I keep remembering the odd problem in the Mountain Rescue Team that younger members got involved in. I must confess that in my younger days I was part of it. “High Jinks”or just daftness?
The 1972 – RAF Kinloss Church Bell incident.
Myself and my pal Tom Mac used to climb the church roof at Kinloss and try and get the church bell. Of course we never managed it but late at night we would ring it and keep the RAF Police on their toes. We left the Mountain Rescue tool bag below the church and it was confiscated as evidence by the Police. Lucky we were protected at the time by George Bruce the team Leader who had a great way of “sorting” things out. The things you do.
I was brought up in MRT with old tales of the National Service Team members. The things they did: There was the Cannon incident that ended up at RAF Kinloss. A cannon was relocated by team members back to their base. It became a enquiry but was resolved when it “returned “in the middle of the night to its owners. This is one of them 😕
The Battle of Ballachulish.
One weekend whilst at Fort William, a party which had been out on the hill in the Ballachulish area and were driving back to the Fort when they noticed a house at the side of the road with a garden full of gnomes and knick-nacks.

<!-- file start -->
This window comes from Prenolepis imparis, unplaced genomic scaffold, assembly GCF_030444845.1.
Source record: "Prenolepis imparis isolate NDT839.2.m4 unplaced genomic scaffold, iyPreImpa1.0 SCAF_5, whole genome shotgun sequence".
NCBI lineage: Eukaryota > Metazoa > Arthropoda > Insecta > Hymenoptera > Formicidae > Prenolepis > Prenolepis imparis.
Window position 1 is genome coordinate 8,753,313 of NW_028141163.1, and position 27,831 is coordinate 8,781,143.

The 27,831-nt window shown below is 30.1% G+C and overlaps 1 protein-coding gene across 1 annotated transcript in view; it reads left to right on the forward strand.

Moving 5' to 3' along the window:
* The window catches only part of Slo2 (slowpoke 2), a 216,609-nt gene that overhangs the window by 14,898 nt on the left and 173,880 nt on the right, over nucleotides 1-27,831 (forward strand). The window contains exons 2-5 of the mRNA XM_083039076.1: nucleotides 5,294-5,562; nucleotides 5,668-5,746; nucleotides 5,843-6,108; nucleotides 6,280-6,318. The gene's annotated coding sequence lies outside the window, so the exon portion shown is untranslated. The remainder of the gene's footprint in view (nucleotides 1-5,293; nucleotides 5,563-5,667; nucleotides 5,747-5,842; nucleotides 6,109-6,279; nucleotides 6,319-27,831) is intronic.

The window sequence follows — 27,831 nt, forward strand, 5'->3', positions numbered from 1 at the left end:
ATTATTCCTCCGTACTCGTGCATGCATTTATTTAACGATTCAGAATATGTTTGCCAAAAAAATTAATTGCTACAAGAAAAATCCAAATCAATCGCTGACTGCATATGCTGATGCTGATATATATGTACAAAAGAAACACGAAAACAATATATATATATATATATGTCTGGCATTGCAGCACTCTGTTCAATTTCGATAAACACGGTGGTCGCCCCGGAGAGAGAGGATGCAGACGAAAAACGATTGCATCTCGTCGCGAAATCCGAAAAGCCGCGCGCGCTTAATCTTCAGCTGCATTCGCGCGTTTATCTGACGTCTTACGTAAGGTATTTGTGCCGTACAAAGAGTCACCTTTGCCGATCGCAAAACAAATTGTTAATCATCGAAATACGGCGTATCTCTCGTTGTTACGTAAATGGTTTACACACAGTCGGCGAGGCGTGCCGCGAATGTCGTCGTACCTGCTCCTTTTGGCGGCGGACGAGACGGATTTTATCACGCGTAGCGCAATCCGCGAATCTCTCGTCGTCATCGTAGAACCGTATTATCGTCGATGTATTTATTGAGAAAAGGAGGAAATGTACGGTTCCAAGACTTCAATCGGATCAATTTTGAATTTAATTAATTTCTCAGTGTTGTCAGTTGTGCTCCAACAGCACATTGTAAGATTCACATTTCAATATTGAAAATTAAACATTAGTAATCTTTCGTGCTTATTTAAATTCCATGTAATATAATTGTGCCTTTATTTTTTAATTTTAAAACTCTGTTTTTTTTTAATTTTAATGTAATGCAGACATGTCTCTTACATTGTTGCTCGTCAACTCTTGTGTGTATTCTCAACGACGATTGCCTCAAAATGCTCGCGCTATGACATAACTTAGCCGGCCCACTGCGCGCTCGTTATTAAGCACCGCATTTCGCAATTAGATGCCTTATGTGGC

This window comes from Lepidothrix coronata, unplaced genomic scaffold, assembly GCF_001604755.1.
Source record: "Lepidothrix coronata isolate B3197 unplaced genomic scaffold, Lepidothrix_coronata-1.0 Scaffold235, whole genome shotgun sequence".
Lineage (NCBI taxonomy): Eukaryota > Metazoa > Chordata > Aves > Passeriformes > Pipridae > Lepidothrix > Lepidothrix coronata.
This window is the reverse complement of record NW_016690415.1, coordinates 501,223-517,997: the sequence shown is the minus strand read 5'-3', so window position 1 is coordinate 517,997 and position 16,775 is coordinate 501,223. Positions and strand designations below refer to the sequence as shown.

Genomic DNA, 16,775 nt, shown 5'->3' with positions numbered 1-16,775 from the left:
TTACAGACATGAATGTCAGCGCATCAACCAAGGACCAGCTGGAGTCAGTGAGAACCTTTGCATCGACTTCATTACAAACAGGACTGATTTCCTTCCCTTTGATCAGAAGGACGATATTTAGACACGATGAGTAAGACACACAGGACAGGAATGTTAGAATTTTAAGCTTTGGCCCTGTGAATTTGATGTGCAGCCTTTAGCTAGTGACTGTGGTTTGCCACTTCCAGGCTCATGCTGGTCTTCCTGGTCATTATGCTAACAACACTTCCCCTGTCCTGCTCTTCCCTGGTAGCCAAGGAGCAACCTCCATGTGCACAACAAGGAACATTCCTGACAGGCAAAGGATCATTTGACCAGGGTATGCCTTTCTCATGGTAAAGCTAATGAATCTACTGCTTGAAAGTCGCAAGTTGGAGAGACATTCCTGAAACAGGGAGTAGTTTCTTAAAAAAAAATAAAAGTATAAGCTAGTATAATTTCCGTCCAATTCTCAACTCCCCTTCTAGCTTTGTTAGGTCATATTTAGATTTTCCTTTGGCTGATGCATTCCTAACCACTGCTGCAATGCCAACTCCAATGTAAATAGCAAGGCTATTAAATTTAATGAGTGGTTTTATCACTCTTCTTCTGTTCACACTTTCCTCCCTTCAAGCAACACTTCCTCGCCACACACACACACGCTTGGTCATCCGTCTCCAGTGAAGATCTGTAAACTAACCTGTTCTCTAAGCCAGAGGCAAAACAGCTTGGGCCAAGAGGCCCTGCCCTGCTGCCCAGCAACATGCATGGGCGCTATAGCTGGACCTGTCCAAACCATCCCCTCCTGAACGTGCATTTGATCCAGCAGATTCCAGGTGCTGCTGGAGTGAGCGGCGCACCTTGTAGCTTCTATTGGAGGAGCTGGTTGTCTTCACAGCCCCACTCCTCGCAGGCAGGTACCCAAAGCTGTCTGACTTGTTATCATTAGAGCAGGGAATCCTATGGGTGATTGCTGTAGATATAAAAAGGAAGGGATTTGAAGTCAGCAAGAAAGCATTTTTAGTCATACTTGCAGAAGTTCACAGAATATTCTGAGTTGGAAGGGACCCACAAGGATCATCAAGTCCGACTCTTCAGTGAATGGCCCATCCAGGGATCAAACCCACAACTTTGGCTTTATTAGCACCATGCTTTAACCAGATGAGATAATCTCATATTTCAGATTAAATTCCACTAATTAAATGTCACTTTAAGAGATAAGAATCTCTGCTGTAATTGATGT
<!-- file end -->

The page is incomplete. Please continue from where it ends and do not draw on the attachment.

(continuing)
What attracted the troops attention, was a miniature brass cannon in pride of place in the middle of the garden. What a trophy for our briefing room, they thought !
Later that night when they returned from a dance at Onich, they spirited this cannon away in the back of the land rover and back to Kinloss. Back at base on reading in the press how heartbroken the owner was at losing her prized possession, remorse set in – not a very common response at Kinloss. It was decided to return the cannon the next weekend, but to marked the occasion, one of the troops had a brass plaque made stating ” This cannon was captured at the battle of Ballachulish “, which was duly affixed to the cannon.
However, on the very friday night that we were about to set off to return the cannon, the RAF police were tipped off and searched the vehicles. It was a fair cop. It was explained that the cannon was about to be returned, so this was allowed to take place. The snatch team then appeared in front of the Station commander to get the customary “responsibility” lecture and their wrists slapped, emerging with fewer shekels than they entered with.